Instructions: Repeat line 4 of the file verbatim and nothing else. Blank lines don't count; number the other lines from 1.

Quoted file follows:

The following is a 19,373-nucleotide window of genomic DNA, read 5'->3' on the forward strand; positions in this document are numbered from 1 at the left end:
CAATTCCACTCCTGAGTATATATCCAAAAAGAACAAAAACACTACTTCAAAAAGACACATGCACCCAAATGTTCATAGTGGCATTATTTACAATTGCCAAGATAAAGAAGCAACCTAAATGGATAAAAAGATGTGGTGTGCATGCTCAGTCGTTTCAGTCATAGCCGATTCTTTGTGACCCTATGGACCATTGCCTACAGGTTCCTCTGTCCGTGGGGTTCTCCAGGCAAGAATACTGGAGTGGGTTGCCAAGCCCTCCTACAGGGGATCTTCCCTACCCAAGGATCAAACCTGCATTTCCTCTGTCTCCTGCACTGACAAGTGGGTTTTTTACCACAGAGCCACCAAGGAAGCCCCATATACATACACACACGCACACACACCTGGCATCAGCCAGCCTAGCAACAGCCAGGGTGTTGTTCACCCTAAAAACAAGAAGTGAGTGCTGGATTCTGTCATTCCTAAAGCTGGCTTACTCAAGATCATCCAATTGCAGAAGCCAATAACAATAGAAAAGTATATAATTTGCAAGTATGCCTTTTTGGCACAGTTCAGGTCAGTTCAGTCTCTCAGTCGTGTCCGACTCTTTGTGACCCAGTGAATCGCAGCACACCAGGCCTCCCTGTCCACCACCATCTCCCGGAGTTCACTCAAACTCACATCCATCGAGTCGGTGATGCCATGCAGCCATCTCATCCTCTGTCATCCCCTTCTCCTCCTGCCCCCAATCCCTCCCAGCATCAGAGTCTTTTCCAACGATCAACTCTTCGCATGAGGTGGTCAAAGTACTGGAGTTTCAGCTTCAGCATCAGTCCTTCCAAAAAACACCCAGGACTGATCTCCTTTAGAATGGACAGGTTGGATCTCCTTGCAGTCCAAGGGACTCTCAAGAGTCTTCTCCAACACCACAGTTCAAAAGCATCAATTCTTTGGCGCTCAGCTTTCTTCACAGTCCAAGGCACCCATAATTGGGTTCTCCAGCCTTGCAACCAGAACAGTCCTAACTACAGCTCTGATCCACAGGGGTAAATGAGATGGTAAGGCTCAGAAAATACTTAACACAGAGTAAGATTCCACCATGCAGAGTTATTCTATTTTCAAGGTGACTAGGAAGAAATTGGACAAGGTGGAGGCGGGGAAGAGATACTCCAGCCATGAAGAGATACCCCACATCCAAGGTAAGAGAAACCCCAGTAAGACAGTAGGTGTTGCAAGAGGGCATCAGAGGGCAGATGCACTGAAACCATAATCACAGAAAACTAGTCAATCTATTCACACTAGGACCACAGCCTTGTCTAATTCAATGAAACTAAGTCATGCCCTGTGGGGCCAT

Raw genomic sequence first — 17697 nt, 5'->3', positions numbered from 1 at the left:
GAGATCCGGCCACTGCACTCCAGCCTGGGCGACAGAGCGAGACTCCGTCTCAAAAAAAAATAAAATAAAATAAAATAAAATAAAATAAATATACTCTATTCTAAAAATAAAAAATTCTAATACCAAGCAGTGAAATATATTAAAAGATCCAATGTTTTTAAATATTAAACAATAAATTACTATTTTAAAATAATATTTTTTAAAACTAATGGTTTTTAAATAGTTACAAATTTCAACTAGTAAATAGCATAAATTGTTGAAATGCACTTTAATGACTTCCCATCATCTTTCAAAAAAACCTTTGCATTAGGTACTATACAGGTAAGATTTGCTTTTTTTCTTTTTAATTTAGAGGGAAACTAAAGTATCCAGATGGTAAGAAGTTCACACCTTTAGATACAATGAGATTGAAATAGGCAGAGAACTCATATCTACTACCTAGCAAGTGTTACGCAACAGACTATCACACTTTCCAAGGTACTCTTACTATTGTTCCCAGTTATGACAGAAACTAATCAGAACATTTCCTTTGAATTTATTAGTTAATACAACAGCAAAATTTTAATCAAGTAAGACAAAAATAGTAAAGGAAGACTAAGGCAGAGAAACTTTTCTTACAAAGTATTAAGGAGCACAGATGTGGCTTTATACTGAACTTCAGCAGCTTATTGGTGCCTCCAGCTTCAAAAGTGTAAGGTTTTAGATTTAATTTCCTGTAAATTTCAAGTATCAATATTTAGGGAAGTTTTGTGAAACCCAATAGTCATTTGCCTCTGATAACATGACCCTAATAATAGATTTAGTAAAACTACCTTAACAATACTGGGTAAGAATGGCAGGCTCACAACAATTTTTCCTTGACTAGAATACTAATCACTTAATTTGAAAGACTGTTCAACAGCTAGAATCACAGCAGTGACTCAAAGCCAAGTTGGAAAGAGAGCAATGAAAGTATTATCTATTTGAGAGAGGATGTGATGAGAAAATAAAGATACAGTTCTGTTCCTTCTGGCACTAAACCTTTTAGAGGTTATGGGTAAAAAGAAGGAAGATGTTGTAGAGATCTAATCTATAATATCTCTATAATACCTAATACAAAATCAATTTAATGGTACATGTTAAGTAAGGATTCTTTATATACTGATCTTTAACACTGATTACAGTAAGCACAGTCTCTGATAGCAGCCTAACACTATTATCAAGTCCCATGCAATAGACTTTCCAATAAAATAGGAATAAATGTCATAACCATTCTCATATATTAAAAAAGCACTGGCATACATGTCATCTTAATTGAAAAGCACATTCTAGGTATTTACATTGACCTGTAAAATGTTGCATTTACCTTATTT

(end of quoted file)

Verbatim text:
GAGATCCGGCCACTGCACTCCAGCCTGGGCGACAGAGCGAGACTCCGTCTCAAAAAAAAATAAAATAAAATAAAATAAAATAAAATAAATATACTCTATTCTAAAAATAAAAAATTCTAATACCAAGCAGTGAAATATATTAAAAGATCCAATGTTTTTAAATATTAAACAATAAATTACTATTTTAAAATAATATTTTTTAAAACTAATGGTTTTTAAATAGTTACAAATTTCAACTAGTAAATAGCATAAATTGTTGAAATGCACTTTAATGACTTCCCATCATCTTTCAAAAAAACCTTTGCATTAGGTACTATACAGGTAAGATTTGCTTTTTTTCTTTTTAATTTAGAGGGAAACTAAAGTATCCAGATGGTAAGAAGTTCACACCTTTAGATACAATGAGATTGAAATAGGCAGAGAACTCATATCTACTACCTAGCAAGTGTTACGCAACAGACTATCACACTTTCCAAGGTACTCTTACTATTGTTCCCAGTTATGACAGAAACTAATCAGAACATTTCCTTTGAATTTATTAGTTAATACAACAGCAAAATTTTAATCAAGTAAGACAAAAATAGTAAAGGAAGACTAAGGCAGAGAAACTTTTCTTACAAAGTATTAAGGAGCACAGATGTGGCTTTATACTGAACTTCAGCAGCTTATTGGTGCCTCCAGCTTCAAAAGTGTAAGGTTTTAGATTTAATTTCCTGTAAATTTCAAGTATCAATATTTAGGGAAGTTTTGTGAAACCCAATAGTCATTTGCCTCTGATAACATGACCCTAATAATAGATTTAGTAAAACTACCTTAACAATACTGGGTAAGAATGGCAGGCTCACAACAATTTTTCCTTGACTAGAATACTAATCACTTAATTTGAAAGACTGTTCAACAGCTAGAATCACAGCAGTGACTCAAAGCCAAGTTGGAAAGAGAGCAATGAAAGTATTATCTATTTGAGAGAGGATGTGATGAGAAAATAAAGATACAGTTCTGTTCCTTCTGGCACTAAACCTTTTAGAGGTTATGGGTAAAAAGAAGGAAGATGTTGTAGAGATCTAATCTATAATATCTCTATAATACCTAATACAAAATCAATTTAATGGTACATGTTAAGTAAGGATTCTTTATATACTGATCTTTAACACTGATTACAGTAAGCACAGTCTCTGATAGCAGCCTAACACTATTATCAAGTCCCATGCAATAGACTTTCCAATAAAATAGGAATAAATGTCATAACCATTCTCATATATTAAAAAAGCACTGGCATACATGTCATCTTAATTGAAAAGCACATTCTAGGTATTTACATTGACCTGTAAAATGTTGCATTTACCTTATTT